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Introducing Benin

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Benin is one of the best kept secrets in West Africa. One of the safest and most stable countries in the region for traveling, Benin reveals spectacular scenery and wildlife, fascinating history, and ancient traditions. The country is the birthplace of the Voodoo religion, evidenced by an abundance of Voodoo temples and 'fetish' markets dotted throughout the country. The region was known as the Slave Coast from the 17th century onward before slavery was abolished and France took control. Independence came in 1960 and despite a few tumultuous years, today the country enjoys a low profile marked by peace and poverty.

Cotonou, the largest city and economic centre, still displays its colonial heritage. The city has its own Boul' Mich (Boulevard Saint-Michel) and it is not uncommon to see Beninois locals walking around, baguette tucked under one arm and a French newspaper clutched under the other. Porto Novo, the smaller capital city, is one of West Africa's more pleasant capitals. The Royal Palace features a museum documenting the life of African royalty, and local 'Adjogan' music can be heard throughout the city.

The city of Abomey was the capital of the powerful Kingdom of Dahomey, as Benin was formerly known. The ruined temples and royal palaces are now a UNESCO World Heritage site. Relics of this proud and intriguing culture are on display in the Abomey Historical Museum, complete with macabre tapestries and even a throne of human skulls. The historic sites in Ouidah are also worth visiting, including the Portuguese fort and the Temple of the Sacred Python.

There is a network of lagoons and swamps to be found along the Atlantic coastline. These connect the rivers and big lakes such as Lake Aheme and Benin's longest river, the Oueme, and they are navigable throughout all seasons. The beaches along the coast, at Ouidah and Grand Popo, are also a major draw for tourists.

The northwest region of the country is wild and beautiful, ruled by the Atakora Mountains towering as high as 3,000 feet (914 metres) and offering wonderful hiking opportunities. The two main tourist attractions are the wildlife reserves, Pendjari National Park and 'W' National Park. These are considered among the best in West Africa for wildlife viewing.

Introducing Benin

#

Benin is one of the best kept secrets in West Africa. One of the safest and most stable countries in the region for traveling, Benin reveals spectacular scenery and wildlife, fascinating history, and ancient traditions. The country is the birthplace of the Voodoo religion, evidenced by an abundance of Voodoo temples and 'fetish' markets dotted throughout the country. The region was known as the Slave Coast from the 17th century onward before slavery was abolished and France took control. Independence came in 1960 and despite a few tumultuous years, today the country enjoys a low profile marked by peace and poverty.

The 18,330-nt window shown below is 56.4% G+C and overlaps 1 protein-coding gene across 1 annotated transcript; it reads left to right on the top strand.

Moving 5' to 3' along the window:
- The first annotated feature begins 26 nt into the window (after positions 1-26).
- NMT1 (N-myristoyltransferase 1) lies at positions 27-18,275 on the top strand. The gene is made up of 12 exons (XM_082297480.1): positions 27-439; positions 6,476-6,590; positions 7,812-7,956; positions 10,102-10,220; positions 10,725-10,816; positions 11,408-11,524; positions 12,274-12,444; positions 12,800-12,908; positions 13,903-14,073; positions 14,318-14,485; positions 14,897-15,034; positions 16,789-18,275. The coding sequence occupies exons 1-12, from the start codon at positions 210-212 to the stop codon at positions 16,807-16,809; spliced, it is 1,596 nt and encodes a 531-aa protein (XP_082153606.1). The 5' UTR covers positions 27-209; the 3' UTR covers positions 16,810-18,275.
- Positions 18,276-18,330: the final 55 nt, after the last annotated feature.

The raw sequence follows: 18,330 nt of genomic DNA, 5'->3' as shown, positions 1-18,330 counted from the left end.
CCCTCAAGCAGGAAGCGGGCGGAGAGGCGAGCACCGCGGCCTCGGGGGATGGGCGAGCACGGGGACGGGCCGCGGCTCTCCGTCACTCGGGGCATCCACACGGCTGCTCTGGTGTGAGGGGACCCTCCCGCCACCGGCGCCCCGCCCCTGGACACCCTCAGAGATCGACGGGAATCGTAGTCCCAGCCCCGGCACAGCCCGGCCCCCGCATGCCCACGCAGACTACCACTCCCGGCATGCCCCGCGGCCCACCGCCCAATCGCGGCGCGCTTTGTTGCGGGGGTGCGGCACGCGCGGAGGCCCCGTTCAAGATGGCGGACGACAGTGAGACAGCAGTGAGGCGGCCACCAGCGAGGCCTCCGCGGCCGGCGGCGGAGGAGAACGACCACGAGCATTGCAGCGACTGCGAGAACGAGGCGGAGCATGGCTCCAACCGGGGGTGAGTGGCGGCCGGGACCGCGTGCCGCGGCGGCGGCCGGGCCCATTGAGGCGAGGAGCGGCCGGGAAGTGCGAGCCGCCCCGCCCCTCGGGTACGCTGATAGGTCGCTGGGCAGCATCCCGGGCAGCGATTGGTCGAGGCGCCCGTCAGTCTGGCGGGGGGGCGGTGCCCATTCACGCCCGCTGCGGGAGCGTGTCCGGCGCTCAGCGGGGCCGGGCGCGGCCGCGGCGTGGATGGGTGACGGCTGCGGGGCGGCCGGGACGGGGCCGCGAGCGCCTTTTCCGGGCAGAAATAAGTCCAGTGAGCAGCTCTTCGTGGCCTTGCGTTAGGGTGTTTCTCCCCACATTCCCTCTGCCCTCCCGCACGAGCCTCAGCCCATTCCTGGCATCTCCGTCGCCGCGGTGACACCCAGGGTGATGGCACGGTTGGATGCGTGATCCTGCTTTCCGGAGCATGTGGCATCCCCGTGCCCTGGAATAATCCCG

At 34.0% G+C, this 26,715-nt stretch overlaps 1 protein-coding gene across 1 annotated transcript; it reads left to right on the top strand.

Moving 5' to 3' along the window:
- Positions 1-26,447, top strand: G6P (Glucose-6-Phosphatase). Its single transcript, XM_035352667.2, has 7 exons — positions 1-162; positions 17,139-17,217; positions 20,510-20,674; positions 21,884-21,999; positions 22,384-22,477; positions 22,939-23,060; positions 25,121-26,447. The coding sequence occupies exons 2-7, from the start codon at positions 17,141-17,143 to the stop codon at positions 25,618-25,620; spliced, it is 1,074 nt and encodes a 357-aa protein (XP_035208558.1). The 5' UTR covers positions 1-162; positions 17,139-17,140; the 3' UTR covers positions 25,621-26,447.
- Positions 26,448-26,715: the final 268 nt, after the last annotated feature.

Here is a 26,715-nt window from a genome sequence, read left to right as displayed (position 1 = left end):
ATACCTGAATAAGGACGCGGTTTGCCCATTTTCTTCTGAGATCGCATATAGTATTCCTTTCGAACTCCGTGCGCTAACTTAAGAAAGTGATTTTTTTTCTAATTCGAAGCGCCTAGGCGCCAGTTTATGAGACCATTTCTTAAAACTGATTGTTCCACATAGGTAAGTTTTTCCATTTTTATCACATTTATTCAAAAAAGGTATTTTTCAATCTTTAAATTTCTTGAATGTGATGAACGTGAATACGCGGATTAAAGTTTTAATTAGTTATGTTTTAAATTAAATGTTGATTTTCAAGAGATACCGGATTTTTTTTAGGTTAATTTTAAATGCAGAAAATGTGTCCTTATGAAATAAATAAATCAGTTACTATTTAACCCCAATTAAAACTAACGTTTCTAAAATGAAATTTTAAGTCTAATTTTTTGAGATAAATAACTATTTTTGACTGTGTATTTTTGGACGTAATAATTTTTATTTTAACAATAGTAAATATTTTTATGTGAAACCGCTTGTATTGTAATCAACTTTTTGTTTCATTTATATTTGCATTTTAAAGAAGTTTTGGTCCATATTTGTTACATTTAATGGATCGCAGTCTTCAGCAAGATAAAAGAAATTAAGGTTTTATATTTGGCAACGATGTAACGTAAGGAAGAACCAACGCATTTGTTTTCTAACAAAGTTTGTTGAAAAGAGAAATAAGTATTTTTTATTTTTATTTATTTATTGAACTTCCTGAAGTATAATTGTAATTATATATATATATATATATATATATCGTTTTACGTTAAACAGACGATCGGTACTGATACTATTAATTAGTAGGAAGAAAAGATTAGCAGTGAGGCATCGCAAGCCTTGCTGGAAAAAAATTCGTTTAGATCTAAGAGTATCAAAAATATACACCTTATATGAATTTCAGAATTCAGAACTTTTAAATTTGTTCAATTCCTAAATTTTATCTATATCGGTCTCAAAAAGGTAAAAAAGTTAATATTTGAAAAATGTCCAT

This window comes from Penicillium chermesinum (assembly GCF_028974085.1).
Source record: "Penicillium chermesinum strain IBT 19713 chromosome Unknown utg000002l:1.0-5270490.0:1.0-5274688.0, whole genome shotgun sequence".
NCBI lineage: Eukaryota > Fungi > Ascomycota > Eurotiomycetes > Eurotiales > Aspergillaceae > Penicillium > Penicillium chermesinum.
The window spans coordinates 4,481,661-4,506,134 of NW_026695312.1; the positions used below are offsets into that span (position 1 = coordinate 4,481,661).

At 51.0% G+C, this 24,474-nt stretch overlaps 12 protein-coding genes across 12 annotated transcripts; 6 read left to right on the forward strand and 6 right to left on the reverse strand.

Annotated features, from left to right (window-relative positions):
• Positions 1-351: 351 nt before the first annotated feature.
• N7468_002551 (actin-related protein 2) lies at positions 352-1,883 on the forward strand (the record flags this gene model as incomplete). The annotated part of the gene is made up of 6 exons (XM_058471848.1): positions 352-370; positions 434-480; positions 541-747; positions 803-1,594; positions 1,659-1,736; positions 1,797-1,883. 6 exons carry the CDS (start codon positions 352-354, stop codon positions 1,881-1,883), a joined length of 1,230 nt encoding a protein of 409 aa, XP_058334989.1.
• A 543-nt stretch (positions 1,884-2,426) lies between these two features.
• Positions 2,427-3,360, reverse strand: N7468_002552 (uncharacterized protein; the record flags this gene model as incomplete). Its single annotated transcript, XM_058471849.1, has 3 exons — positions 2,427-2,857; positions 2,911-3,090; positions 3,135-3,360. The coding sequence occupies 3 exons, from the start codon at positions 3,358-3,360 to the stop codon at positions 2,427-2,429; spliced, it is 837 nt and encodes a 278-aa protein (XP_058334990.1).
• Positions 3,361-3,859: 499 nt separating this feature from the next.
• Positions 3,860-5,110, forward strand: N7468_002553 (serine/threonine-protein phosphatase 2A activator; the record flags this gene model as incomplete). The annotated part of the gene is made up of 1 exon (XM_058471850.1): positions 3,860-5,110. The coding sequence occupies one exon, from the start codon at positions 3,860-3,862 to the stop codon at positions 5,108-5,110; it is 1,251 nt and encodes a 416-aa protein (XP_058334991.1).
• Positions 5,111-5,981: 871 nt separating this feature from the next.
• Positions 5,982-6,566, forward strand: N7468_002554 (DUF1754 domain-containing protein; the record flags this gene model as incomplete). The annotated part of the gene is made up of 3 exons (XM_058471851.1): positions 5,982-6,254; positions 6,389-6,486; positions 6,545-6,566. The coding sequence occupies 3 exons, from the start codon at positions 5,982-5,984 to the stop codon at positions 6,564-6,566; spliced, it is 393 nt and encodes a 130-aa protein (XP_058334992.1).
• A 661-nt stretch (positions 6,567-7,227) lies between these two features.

Cotonou, the largest city and economic centre, still displays its colonial heritage. The city has its own Boul' Mich (Boulevard Saint-Michel) and it is not uncommon to see Beninois locals walking around, baguette tucked under one arm and a French newspaper clutched under the other. Porto Novo, the smaller capital city, is one of West Africa's more pleasant capitals. The Royal Palace features a museum documenting the life of African royalty, and local 'Adjogan' music can be heard throughout the city.

The city of Abomey was the capital of the powerful Kingdom of Dahomey, as Benin was formerly known. The ruined temples and royal palaces are now a UNESCO World Heritage site. Relics of this proud and intriguing culture are on display in the Abomey Historical Museum, complete with macabre tapestries and even a throne of human skulls. The historic sites in Ouidah are also worth visiting, including the Portuguese fort and the Temple of the Sacred Python.

There is a network of lagoons and swamps to be found along the Atlantic coastline. These connect the rivers and big lakes such as Lake Aheme and Benin's longest river, the Oueme, and they are navigable throughout all seasons. The beaches along the coast, at Ouidah and Grand Popo, are also a major draw for tourists.

The northwest region of the country is wild and beautiful, ruled by the Atakora Mountains towering as high as 3,000 feet (914 metres) and offering wonderful hiking opportunities. The two main tourist attractions are the wildlife reserves, Pendjari National Park and 'W' National Park. These are considered among the best in West Africa for wildlife viewing.